Let it cool and then same again.

After about 3-4 coats and the hairdryer you should have a mirror finish.
Then let it dry properly and you should be sorted.

Done it this way loads of times without problem. HTH.
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Old 22-04-2006, 18:32   #9
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Quote:
Originally Posted by ashy
When it says sand down it means just to matt it.
TBH it's not necessary if you do it while the paint is still not set. I wait about half an hour before putting the laquer on and never had problems yet.

With laquer you need to apply it in sweeps. Press the trigger about 8-10 inches away and do a sweep from left to right or right to left and back the opposite way. Let of the trigger in between sweeps, this prevents overlap causing it to run.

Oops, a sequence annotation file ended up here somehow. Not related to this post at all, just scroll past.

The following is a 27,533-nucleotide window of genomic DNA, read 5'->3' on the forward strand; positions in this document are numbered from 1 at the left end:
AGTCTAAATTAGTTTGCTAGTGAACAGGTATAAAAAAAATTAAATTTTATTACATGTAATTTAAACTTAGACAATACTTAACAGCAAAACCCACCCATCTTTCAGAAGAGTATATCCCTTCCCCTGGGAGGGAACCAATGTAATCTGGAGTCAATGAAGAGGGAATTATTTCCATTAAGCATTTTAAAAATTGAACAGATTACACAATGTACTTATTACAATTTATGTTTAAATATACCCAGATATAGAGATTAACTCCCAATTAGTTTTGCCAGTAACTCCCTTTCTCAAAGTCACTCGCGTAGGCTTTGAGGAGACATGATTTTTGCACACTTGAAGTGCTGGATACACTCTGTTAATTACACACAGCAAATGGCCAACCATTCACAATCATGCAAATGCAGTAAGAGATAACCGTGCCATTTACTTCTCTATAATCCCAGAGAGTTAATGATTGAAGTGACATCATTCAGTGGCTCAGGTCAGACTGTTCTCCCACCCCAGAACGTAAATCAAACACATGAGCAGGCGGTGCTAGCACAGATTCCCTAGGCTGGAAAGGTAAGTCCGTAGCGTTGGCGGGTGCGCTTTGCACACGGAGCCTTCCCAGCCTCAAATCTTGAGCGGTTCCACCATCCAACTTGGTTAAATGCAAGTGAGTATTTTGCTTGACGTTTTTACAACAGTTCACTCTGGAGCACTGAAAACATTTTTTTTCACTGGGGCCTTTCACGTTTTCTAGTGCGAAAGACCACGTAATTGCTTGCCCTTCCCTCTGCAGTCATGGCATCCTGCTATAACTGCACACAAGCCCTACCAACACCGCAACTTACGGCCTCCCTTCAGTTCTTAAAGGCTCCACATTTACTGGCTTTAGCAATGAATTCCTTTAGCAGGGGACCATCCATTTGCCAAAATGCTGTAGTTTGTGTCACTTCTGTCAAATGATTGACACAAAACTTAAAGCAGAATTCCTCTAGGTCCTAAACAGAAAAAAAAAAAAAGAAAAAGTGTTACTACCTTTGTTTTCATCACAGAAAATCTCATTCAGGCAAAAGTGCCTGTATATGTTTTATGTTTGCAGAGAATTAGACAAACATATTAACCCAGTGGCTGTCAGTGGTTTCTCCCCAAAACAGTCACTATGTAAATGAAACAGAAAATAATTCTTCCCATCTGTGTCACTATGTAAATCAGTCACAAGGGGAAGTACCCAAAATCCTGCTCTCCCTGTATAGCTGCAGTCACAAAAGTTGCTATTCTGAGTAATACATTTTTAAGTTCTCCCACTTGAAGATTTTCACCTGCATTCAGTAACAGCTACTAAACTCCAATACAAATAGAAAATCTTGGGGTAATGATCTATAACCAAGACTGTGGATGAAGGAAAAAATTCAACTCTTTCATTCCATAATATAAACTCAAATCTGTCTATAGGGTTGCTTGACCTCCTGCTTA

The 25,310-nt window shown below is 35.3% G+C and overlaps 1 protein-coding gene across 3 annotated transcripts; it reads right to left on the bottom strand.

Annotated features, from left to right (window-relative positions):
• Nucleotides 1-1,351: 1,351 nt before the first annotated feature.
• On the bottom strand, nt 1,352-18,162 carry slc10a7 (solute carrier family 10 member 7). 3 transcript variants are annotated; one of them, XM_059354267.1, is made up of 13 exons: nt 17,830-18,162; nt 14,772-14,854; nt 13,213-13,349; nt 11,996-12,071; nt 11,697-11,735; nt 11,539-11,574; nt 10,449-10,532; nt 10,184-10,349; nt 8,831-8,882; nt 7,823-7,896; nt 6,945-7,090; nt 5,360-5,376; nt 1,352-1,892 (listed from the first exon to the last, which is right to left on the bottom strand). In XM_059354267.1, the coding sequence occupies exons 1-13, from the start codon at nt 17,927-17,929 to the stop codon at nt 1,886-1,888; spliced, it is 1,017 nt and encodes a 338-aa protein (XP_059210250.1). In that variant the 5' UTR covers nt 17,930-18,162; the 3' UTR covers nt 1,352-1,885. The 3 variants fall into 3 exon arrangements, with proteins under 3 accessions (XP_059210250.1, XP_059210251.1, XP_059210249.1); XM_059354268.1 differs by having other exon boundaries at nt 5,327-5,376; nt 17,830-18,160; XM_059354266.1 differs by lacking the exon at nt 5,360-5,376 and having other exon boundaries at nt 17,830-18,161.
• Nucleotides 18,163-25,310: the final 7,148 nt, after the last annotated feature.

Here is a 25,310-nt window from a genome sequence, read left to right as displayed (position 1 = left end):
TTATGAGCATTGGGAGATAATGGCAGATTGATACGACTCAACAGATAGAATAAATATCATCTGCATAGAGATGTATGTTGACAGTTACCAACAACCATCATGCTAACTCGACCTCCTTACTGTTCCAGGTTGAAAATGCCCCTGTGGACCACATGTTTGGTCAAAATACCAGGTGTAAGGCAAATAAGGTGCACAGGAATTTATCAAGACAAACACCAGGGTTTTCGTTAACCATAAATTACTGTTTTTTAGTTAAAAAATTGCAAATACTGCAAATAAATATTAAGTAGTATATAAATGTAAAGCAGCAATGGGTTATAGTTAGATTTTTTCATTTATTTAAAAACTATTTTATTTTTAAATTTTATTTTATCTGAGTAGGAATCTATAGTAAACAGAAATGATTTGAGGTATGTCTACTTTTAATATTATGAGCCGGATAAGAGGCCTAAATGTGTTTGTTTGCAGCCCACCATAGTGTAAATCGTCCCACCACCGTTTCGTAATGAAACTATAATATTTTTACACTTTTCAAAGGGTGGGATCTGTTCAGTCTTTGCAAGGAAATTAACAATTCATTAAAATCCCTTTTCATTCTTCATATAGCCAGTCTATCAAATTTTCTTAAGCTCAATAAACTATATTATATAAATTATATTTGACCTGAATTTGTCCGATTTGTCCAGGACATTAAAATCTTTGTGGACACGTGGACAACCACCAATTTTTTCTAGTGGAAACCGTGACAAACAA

Give it a wet coat and leave it for a few mins then hit it with a hairdryer on a low heat setting for another few minutes. This will give the laquer a mirror finish. Let it cool and then do another coat, but straight after applying the coat hit it with the hairdryer on a low setting again.
Let it cool and then same again.

After about 3-4 coats and the hairdryer you should have a mirror finish.
Then let it dry properly and you should be sorted.

Done it this way loads of times without problem. HTH.
Nice one Ashmeister

So it's best to apply the lacquer whilst the paint is still tacky?
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Old 22-04-2006, 18:36   #10
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Not actually tacky, but as long as the paint hasn't set hard should be fine.
If you use the hairdryer to cure the paint coats then I'd say after half an hour you will be able to start applying the laquer.

Oh, one other tip: Put the can in warm to hot water before spraying and in between coats of laquer. This will make it spray much better and prevent spotting.